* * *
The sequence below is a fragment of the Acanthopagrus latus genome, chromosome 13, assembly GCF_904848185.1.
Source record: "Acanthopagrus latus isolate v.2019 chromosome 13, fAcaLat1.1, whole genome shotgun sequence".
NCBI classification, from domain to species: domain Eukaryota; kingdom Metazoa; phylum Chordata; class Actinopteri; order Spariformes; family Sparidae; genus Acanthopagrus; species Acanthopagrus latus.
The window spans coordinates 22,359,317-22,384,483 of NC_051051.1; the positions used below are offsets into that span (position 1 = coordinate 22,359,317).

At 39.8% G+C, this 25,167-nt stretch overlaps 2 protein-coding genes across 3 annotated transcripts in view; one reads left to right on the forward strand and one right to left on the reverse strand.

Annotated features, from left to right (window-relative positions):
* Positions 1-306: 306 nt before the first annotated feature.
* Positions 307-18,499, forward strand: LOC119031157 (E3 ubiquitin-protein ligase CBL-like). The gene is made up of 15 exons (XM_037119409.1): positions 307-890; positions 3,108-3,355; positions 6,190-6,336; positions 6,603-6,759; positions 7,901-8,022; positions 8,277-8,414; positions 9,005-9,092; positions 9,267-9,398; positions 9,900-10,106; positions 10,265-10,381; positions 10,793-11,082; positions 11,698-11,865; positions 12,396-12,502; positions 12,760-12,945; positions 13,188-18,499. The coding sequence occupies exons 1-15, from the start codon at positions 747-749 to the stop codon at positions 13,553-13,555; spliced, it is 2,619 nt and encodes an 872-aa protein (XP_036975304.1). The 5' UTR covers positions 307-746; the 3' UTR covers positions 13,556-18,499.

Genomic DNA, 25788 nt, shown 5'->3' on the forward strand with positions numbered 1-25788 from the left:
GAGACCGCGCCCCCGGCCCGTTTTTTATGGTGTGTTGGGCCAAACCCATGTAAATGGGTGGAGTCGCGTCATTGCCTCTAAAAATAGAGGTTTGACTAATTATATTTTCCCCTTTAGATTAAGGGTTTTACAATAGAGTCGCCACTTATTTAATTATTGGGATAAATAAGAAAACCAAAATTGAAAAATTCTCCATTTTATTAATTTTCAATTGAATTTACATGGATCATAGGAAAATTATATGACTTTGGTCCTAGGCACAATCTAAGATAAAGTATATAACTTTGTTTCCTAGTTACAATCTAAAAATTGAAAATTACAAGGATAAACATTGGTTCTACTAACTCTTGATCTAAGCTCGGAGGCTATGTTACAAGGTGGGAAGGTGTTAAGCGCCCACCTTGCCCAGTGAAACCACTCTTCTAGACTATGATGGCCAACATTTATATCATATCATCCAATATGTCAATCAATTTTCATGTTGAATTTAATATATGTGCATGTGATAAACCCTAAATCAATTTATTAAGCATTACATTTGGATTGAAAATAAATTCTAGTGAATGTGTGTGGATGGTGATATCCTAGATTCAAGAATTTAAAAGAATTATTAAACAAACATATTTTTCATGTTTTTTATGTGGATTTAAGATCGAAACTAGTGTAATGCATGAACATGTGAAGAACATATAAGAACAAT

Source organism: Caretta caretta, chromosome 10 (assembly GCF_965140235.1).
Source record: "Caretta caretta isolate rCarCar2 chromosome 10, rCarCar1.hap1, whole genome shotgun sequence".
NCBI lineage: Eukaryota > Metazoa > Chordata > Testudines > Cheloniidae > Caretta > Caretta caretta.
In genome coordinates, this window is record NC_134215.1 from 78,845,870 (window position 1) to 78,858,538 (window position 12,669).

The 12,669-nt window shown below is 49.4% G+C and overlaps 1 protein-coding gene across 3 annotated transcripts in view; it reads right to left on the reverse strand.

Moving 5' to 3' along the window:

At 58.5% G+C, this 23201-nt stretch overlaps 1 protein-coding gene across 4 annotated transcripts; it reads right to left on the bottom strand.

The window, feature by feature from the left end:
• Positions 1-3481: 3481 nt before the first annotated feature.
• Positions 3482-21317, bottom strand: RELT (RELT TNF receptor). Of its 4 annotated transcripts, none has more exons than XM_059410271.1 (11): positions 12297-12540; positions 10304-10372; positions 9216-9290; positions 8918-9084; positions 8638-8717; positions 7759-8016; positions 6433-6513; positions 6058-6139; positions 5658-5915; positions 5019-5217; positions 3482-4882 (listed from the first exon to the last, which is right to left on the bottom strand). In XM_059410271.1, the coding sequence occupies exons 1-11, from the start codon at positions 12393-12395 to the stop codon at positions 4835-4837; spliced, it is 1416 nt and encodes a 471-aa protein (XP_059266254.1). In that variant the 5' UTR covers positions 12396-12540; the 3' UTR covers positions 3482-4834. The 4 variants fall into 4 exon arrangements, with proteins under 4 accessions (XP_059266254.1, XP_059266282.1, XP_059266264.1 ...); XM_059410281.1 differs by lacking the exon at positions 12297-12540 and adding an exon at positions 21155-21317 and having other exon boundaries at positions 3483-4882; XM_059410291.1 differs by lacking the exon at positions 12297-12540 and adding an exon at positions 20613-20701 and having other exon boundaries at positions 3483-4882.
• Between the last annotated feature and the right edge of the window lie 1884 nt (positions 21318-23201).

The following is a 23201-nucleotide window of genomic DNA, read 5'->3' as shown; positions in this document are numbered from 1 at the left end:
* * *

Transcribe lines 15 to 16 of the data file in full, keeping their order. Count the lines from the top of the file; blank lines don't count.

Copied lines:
The 12,669-nt window shown below is 49.4% G+C and overlaps 1 protein-coding gene across 3 annotated transcripts in view; it reads right to left on the reverse strand.

Moving 5' to 3' along the window: